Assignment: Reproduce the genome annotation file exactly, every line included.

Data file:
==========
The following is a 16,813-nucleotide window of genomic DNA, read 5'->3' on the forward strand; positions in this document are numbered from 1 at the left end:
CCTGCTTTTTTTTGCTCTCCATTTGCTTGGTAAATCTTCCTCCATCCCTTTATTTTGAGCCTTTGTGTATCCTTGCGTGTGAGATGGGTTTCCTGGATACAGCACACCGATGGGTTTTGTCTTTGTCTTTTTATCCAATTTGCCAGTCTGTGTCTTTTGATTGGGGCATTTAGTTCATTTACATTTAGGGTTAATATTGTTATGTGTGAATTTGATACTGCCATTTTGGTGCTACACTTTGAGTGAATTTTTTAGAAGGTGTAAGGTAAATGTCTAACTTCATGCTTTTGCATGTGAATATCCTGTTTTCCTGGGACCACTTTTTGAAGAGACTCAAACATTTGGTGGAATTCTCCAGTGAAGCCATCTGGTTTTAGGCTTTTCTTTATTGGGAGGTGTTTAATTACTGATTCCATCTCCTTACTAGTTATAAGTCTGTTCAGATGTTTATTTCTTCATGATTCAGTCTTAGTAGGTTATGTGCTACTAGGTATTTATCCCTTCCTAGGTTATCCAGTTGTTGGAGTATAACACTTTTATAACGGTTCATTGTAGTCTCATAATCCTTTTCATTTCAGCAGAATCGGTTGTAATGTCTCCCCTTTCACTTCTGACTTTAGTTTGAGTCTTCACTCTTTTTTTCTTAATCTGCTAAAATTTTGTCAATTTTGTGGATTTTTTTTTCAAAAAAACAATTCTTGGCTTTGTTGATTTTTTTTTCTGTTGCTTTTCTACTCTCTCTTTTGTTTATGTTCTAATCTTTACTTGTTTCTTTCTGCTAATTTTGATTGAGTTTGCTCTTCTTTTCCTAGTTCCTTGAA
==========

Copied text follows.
The following is a 16,813-nucleotide window of genomic DNA, read 5'->3' on the forward strand; positions in this document are numbered from 1 at the left end:
CCTGCTTTTTTTTGCTCTCCATTTGCTTGGTAAATCTTCCTCCATCCCTTTATTTTGAGCCTTTGTGTATCCTTGCGTGTGAGATGGGTTTCCTGGATACAGCACACCGATGGGTTTTGTCTTTGTCTTTTTATCCAATTTGCCAGTCTGTGTCTTTTGATTGGGGCATTTAGTTCATTTACATTTAGGGTTAATATTGTTATGTGTGAATTTGATACTGCCATTTTGGTGCTACACTTTGAGTGAATTTTTTAGAAGGTGTAAGGTAAATGTCTAACTTCATGCTTTTGCATGTGAATATCCTGTTTTCCTGGGACCACTTTTTGAAGAGACTCAAACATTTGGTGGAATTCTCCAGTGAAGCCATCTGGTTTTAGGCTTTTCTTTATTGGGAGGTGTTTAATTACTGATTCCATCTCCTTACTAGTTATAAGTCTGTTCAGATGTTTATTTCTTCATGATTCAGTCTTAGTAGGTTATGTGCTACTAGGTATTTATCCCTTCCTAGGTTATCCAGTTGTTGGAGTATAACACTTTTATAACGGTTCATTGTAGTCTCATAATCCTTTTCATTTCAGCAGAATCGGTTGTAATGTCTCCCCTTTCACTTCTGACTTTAGTTTGAGTCTTCACTCTTTTTTTCTTAATCTGCTAAAATTTTGTCAATTTTGTGGATTTTTTTTTCAAAAAAACAATTCTTGGCTTTGTTGATTTTTTTTTCTGTTGCTTTTCTACTCTCTCTTTTGTTTATGTTCTAATCTTTACTTGTTTCTTTCTGCTAATTTTGATTGAGTTTGCTCTTCTTTTCCTAGTTCCTTGAA